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Egyptians] the fierceness of his anger, wrath, and indignation, and trouble, by sending EVIL ANGELS among them. To the same purpose is the Revelation made to St. John. The locusts; like scorpions, inflicting torment, are expressly the evil spirits, whose king is the angel of the bottomless pit, bearing the name and occupation of Abaddon, the destroyer. Thus, when men continue in hardness and in an impenitent heart, they treasure up to themselves wrath against the day of wrath and revela tion of the righteous judgement of God. They become possessed of legions of sins by legions of devils. A fire devoureth before them, and behind them a flame burneth, says the prophet Joel, prophesying in the Spirit, and explaining this direful dereliction of sinners for sin.§ The LORD will utter his voice before his army; for his camp is very great: for he is strong, that executeth his word; for the day of the LORD is great and very terrible; and who can abide it ?-It is a fearful thing indeed for the soul to be given up, as a cage of unclean birds, to the full possession and ravage of the spirits of destruction.

The NINTH judgement brought darkness which might be felt, over the land of Egypt, while the children of Israel had light in their dwellings. Under this curse Pharaoh resolved to see Moses no more; and thus excluded himself from further help and hope, and every means of either. This was the prelude and anticipation of that blackness of darkness for ever, which it signified, to sinners, who cannot cease from sin. Blindness of

*Ps. lxxviii. 49.

+ Rev. ix. 3, &c.

Rom. ii. 5.—auslavontov, impœnitibile, ERASM. " that cannot repent." Old Transl

Joel. ii.

mind, judicial darkness of the understanding, rebellious sinning against the demonstrations and signs of the Holy Ghost; are the sealing up for judgement, and the previous introduction to it. After this plague of darkness, therefore, to the Egyptians, there remained but one curse more; and that was the finishing sign of entire dereliction and determined reprobation.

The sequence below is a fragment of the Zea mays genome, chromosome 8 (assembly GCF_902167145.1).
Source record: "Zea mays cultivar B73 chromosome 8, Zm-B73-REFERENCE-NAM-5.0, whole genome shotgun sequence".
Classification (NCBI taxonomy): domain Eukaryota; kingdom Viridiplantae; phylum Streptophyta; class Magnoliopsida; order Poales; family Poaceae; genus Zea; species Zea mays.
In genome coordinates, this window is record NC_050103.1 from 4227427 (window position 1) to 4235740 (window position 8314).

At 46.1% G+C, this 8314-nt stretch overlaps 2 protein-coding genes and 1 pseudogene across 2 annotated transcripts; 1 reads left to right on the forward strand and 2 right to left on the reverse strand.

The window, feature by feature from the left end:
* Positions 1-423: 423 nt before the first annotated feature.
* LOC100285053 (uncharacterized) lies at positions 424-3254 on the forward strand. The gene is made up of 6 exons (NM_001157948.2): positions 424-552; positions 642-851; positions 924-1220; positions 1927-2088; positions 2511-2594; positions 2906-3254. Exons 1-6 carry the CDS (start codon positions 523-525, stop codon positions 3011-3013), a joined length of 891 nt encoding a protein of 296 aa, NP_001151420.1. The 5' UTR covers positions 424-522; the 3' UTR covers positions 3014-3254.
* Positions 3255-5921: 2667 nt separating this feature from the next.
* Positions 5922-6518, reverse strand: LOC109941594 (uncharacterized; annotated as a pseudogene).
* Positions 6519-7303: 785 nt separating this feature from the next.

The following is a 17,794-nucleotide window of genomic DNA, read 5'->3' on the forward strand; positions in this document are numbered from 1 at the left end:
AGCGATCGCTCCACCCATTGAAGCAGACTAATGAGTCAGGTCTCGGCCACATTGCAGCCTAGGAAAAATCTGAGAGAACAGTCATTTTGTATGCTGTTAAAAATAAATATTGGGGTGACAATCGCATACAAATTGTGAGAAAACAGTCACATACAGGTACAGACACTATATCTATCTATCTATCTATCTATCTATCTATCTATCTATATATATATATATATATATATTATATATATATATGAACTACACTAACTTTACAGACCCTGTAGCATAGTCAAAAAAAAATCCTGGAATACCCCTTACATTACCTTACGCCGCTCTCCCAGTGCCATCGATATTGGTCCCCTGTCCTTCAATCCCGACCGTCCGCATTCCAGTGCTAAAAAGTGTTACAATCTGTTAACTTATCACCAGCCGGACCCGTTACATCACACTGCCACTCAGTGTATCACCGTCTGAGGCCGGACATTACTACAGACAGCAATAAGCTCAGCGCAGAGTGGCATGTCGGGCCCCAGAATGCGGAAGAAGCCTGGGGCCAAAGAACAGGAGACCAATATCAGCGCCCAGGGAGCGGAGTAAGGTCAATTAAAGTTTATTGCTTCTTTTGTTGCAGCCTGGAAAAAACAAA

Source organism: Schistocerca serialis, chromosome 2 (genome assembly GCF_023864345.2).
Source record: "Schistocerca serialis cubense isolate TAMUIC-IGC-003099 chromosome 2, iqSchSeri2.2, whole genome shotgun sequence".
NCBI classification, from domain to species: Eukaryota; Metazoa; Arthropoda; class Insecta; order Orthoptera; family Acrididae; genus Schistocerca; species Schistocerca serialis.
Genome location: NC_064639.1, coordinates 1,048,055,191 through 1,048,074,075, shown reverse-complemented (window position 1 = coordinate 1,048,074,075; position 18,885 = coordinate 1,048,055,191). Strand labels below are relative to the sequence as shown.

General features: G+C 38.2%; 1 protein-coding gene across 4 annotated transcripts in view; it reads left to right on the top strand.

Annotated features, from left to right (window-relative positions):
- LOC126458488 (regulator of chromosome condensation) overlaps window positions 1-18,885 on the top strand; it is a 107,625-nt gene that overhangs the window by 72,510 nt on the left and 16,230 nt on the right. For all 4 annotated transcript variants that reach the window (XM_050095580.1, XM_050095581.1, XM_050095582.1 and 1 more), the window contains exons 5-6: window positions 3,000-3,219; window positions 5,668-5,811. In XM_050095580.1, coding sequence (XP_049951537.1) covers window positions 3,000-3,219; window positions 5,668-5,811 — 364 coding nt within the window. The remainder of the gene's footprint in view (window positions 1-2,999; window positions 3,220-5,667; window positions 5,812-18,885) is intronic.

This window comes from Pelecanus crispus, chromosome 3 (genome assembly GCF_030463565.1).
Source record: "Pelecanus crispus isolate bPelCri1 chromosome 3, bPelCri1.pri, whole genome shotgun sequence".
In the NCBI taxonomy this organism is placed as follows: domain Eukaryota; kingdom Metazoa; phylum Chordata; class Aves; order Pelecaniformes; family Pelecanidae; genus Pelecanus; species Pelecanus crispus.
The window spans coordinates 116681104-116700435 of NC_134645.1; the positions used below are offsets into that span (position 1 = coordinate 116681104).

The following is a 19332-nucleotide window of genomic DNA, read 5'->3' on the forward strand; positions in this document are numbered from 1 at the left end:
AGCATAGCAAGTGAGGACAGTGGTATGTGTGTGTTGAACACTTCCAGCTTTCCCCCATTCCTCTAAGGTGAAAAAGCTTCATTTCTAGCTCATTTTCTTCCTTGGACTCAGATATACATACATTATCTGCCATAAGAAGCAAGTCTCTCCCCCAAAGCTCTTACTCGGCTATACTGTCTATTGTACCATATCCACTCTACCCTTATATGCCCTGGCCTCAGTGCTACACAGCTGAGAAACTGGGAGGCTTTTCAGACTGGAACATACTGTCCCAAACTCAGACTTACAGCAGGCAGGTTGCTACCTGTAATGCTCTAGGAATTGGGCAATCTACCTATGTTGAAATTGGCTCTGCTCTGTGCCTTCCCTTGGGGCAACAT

This awful token was exhibited in the TENTH curse, under which followed, at midnight, in the darkest and most unexpected hour, the sad and solemn scene, of cutting off the FIRST-BORN among the Egyptians. Not a house was found in the land, where there was not one dead.*—All this stands upon record to declare, that they who reject the counsel of God against themselves, who persevere in sin and unbelief under every variety of afflicting and admonishing dispensations, who make light of the things of God, who hate his people and his truth, and who will not have Christ, the GREAT FIRST-BORN, to reign over them, neither regarding his sacrifice nor his person; shall be punished with everlasting destruction from the presence of the Lord, and from the glory of his power. To these, who wilfully, maliciously, and perseveringly, sin, after the knowledge of the truth, held out unto them, there remaineth no passover, no atoning lamb, no substituted first-born; but a certain fearful looking for of judgement and fiery indignation, which shall devour the adversaries. As the Egyptians, after this dreadful sign, had no place for repentance, or further warning; so those, who finally reject the Lord Jesus, can

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have no further admonition, no other Saviour; but must be involved in despair and wretchedness for evermore.